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Sometimes, people will not be able to afford the sticker price for your consulting services.
Instead of folding and offering an immediate discount, there are lots of ways to work with them collaboratively to create a win-win (read: mutually profitable) situation for both of you.
The first way is by removing scope.
What can you take off the table while still helping them accomplish their business objectives?
Examples might include:
1. Who has access to you (owner, staff, suppliers?)
2. Frequency of calls
3. Medium of contact (i.e. Slack vs. email vs phone)
4. Deliverables (or not)
5. Additional content or bonuses
6. What will you advise on or not
7. Access to your network/Rolodex
You can listen to episode 65 for examples of the levers of value I employ with my advisory clients.
Another form of scope change is to elongate timelines while reducing interaction.
I did this recently by turning a $27k/6 month project into an 8-month project for the same total amount.
We also agreed to do twice-monthly instead of weekly strategy calls instead, giving a longer lead time to their launch date (this was a new coworking business).
This actually resulted in being more profitable on a per-hour basis (not that I charge hourly), given I’d be having 50% less calls for 25% longer period of time for the same money.
It also reduced the stress that comes from needing to do everything quickly and intensely leading up to a launch. We have more time to get things done, which causes less stress for me.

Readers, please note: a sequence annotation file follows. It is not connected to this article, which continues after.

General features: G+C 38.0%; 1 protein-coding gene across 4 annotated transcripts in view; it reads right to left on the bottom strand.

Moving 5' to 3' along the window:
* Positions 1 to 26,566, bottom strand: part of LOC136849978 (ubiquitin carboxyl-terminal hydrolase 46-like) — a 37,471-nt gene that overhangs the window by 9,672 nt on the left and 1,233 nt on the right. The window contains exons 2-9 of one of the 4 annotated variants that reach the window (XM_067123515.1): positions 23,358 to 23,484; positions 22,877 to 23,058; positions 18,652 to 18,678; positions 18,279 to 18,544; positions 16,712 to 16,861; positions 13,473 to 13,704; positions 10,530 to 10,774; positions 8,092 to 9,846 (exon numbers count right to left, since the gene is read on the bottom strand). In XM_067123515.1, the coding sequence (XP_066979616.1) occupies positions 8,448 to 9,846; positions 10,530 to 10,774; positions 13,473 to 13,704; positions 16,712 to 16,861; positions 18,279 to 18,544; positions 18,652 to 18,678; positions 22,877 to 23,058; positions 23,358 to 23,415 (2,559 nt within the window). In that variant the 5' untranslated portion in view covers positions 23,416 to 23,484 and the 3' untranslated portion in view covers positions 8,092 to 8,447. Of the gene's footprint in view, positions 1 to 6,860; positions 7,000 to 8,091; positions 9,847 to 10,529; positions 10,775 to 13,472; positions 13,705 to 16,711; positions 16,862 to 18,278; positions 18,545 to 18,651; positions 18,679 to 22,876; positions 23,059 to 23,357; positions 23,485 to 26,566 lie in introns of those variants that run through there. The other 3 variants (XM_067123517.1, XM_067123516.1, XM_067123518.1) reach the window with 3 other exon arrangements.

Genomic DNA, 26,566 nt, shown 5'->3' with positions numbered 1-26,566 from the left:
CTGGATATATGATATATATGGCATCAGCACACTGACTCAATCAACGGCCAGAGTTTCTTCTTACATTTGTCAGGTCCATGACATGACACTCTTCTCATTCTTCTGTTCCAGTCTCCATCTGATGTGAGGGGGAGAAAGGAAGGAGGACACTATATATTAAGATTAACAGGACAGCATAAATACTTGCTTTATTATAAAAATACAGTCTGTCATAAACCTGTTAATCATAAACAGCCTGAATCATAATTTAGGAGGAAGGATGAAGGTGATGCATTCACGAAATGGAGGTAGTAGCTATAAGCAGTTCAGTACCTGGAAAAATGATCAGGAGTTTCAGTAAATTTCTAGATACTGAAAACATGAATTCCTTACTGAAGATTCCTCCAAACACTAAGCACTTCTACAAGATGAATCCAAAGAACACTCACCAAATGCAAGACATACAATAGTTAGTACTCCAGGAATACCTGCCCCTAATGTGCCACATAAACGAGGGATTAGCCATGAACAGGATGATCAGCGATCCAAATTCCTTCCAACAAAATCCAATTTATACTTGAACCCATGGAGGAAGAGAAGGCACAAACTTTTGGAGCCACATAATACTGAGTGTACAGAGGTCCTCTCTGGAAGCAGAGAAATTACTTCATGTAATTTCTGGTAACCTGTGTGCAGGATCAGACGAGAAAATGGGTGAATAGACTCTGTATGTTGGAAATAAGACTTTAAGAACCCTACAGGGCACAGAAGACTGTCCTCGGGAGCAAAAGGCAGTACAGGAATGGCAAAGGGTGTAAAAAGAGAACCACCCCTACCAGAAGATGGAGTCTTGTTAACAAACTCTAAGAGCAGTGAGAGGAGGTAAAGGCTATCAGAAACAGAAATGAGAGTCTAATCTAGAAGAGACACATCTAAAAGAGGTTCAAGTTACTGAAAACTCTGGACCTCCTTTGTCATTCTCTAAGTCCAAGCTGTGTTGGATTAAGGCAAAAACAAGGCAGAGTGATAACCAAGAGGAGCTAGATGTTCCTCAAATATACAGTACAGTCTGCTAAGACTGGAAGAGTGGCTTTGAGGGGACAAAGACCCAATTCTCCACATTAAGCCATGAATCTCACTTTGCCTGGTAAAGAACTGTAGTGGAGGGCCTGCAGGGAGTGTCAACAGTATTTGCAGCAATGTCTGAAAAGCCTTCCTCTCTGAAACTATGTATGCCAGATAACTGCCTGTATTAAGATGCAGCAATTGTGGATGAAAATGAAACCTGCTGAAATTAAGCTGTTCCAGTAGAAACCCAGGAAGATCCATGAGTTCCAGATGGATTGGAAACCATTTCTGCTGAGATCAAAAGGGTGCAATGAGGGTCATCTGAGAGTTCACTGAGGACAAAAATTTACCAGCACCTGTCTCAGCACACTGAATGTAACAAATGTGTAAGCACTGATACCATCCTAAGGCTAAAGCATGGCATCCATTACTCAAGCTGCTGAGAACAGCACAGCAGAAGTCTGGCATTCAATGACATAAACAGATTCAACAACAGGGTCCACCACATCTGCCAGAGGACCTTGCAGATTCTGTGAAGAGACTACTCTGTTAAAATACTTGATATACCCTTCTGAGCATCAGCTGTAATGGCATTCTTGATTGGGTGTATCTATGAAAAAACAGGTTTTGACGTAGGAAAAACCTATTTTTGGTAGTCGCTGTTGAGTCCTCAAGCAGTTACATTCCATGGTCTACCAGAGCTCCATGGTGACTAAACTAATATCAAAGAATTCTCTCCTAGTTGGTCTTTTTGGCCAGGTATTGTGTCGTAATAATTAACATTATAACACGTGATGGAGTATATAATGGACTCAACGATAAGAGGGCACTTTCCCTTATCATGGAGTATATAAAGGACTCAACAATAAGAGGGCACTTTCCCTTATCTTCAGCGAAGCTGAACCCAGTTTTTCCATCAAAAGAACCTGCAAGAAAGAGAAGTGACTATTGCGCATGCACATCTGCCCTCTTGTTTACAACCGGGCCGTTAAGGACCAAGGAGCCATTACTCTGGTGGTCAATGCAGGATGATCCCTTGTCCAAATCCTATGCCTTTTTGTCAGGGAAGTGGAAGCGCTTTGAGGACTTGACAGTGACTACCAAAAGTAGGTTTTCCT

You can also reduce prices for something beneficial to you in return.
Ideas include getting permission to do detailed case studies or testimonials (which will help win business later on), or getting constructive feedback on your process, referrals, services in kind, access to an audience, or any number of other factors that may create benefit to you commensurate with the reduction in price.
Whatever you do, don’t just discount your services for nothing in return.
There are a lot of ways to play with scope, time, access, and benefits to create a customized proposal that is a win-win for you and your clients.
The worst thing you can do is straight discount your time unless you feel there’s a good reason to do so.
If people can’t afford your services, and none of the above ideas work, it’s not your place to subsidize their businesses.